History of Milan Packard, Utah
Taken from the Utah History Encyclopedia (Links Added)

1830 - 1911

Indians, Mines & Railroads

It seems as though Milan was born to be a pioneer. He excelled at it! Even though he received a very limited education and lived his life pioneering the West during very unsettled times, yet he was able to provide for himself and family a very comfortable living. His early adulthood was spent hauling freight in wagon trains all over the West, and he also helped to rescue the saints of the Willie handcart company. Over the years, he developed a keen sense of recognizing a good business opportunity, and many of the businesses he started were highly successful with a little hard work. His freighting, railroad building, lumber industry, mining, merchandising, banking and ranching, all helped to open the West and provide jobs for those who followed. He did have his share of trials, what with fighting unfriendly indians in three different wars, being robbed by Butch Cassidy, having business setbacks and neglecting the spiritual side of his life.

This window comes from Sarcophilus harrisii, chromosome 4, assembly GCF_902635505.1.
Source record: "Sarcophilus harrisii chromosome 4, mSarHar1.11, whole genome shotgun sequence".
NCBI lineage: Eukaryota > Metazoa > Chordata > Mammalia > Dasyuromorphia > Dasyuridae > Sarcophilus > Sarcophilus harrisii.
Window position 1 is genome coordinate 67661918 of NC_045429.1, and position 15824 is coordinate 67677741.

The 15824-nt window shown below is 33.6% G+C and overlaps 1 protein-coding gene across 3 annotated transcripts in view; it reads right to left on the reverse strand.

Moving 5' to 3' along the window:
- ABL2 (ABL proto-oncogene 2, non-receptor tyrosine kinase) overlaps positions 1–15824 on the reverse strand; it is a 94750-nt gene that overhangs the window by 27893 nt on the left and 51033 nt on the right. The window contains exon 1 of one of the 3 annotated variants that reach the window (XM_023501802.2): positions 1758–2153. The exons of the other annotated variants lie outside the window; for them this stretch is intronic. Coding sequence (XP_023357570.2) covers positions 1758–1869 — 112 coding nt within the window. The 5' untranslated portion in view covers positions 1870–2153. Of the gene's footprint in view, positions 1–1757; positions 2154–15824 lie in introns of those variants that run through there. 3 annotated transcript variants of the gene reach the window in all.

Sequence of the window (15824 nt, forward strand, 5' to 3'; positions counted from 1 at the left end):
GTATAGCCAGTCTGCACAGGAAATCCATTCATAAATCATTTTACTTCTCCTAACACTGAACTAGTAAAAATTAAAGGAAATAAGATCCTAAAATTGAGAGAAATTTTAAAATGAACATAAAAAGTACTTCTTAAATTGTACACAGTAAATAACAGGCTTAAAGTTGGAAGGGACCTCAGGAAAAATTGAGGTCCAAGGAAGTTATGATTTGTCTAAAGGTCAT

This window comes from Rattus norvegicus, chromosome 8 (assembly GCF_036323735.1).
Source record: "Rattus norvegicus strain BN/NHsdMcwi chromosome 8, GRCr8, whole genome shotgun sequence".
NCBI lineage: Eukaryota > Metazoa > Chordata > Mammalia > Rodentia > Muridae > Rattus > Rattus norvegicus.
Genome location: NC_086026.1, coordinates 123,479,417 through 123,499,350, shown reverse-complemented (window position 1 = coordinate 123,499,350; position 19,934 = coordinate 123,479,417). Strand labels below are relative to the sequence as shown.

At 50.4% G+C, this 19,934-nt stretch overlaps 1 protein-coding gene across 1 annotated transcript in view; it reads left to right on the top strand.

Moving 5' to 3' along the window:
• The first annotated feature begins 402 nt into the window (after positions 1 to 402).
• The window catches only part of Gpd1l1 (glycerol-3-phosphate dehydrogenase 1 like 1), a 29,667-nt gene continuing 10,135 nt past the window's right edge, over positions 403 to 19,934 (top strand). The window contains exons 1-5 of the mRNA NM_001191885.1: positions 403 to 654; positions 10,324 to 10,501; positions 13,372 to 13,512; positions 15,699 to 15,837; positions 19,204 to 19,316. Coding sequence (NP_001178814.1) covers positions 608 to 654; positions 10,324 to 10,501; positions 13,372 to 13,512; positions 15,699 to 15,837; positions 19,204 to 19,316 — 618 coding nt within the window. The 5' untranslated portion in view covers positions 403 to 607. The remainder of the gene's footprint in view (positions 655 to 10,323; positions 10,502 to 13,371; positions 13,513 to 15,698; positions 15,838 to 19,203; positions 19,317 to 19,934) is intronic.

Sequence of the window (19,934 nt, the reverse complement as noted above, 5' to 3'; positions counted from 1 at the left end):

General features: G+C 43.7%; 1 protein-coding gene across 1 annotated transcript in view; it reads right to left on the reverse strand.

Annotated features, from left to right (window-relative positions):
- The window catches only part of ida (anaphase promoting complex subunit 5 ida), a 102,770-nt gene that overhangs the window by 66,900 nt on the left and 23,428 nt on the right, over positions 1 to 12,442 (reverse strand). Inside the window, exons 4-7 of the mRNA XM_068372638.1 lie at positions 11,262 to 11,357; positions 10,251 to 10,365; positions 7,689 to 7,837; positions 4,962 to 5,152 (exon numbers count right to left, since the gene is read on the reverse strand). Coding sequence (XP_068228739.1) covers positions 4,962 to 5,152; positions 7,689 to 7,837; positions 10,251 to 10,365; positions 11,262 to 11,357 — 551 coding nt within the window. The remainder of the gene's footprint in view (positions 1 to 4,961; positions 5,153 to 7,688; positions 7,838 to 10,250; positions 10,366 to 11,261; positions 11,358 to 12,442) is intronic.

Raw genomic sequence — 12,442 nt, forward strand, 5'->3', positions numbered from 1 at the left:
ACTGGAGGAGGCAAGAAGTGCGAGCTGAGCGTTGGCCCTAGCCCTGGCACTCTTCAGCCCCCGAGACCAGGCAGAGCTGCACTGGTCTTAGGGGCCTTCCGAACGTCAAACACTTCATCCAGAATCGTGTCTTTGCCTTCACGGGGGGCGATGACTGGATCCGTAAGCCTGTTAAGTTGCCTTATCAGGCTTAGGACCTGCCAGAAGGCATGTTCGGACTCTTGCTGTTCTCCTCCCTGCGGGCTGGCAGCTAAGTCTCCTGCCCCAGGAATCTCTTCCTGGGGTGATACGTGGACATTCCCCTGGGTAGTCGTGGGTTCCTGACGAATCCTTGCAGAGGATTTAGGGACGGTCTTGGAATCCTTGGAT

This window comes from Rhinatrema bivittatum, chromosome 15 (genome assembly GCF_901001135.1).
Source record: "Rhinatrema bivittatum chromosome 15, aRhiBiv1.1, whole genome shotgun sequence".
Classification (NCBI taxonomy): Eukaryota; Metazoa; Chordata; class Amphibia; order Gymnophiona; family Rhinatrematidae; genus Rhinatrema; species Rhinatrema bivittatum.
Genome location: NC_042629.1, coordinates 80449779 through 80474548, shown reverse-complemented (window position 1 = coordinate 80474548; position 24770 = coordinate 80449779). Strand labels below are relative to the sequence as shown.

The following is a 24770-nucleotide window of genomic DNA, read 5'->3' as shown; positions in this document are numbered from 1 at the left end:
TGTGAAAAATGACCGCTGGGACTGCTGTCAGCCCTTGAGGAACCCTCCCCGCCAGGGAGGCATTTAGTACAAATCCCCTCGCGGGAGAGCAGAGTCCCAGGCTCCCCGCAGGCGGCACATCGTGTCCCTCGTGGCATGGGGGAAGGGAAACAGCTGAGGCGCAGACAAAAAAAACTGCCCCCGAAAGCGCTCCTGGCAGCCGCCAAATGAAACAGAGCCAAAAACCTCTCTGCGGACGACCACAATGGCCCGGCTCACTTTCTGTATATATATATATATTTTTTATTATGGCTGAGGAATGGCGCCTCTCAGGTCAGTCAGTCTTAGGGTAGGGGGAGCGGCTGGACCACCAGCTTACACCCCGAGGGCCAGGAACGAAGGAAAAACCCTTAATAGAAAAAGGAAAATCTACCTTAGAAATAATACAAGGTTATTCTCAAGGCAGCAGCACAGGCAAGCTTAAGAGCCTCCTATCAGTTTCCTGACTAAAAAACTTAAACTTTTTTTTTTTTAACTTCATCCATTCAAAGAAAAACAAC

Milan Packard was born in Parkman, Geauga, Ohio, near the city of Cleveland on October 7, 1830. He was the son of Noah and Sophia Bundy Packard. He spent his early years in Parkman & Kirtland, Ohio, and his teenage years in Nauvoo, Illinois, and Hazel Green, Wisconsin. He was twenty years of age when he came to Utah with his parents and settled in Springville in the central part of that state.

In the spring of 1851 in connection with his father, Milan assisted in surveying and building the first dams on Hobble Creek that drew the first water from that stream to be used for agricultural purposes in Springville. In that same year he assisted in the surveying of the Springville City Cemetery.

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